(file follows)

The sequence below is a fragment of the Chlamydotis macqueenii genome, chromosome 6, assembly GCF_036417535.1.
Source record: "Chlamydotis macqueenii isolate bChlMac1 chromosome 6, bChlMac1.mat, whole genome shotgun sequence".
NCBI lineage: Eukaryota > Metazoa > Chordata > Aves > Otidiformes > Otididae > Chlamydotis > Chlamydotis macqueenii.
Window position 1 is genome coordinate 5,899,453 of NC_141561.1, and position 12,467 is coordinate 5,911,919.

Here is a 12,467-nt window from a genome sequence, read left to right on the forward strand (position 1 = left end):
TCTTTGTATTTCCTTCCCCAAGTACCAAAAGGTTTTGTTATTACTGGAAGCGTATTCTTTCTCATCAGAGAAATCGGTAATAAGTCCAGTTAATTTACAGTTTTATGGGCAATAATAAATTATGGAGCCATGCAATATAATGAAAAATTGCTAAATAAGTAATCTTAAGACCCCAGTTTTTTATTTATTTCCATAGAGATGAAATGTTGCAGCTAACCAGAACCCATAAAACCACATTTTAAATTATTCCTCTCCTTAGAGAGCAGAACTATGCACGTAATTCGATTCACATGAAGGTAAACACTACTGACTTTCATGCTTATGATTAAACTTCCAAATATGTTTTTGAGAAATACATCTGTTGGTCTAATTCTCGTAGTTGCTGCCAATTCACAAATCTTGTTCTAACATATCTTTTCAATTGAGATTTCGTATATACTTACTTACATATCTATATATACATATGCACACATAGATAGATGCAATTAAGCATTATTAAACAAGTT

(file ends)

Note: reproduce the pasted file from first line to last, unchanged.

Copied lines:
The sequence below is a fragment of the Chlamydotis macqueenii genome, chromosome 6, assembly GCF_036417535.1.
Source record: "Chlamydotis macqueenii isolate bChlMac1 chromosome 6, bChlMac1.mat, whole genome shotgun sequence".
NCBI lineage: Eukaryota > Metazoa > Chordata > Aves > Otidiformes > Otididae > Chlamydotis > Chlamydotis macqueenii.
Window position 1 is genome coordinate 5,899,453 of NC_141561.1, and position 12,467 is coordinate 5,911,919.

Here is a 12,467-nt window from a genome sequence, read left to right on the forward strand (position 1 = left end):
TCTTTGTATTTCCTTCCCCAAGTACCAAAAGGTTTTGTTATTACTGGAAGCGTATTCTTTCTCATCAGAGAAATCGGTAATAAGTCCAGTTAATTTACAGTTTTATGGGCAATAATAAATTATGGAGCCATGCAATATAATGAAAAATTGCTAAATAAGTAATCTTAAGACCCCAGTTTTTTATTTATTTCCATAGAGATGAAATGTTGCAGCTAACCAGAACCCATAAAACCACATTTTAAATTATTCCTCTCCTTAGAGAGCAGAACTATGCACGTAATTCGATTCACATGAAGGTAAACACTACTGACTTTCATGCTTATGATTAAACTTCCAAATATGTTTTTGAGAAATACATCTGTTGGTCTAATTCTCGTAGTTGCTGCCAATTCACAAATCTTGTTCTAACATATCTTTTCAATTGAGATTTCGTATATACTTACTTACATATCTATATATACATATGCACACATAGATAGATGCAATTAAGCATTATTAAACAAGTT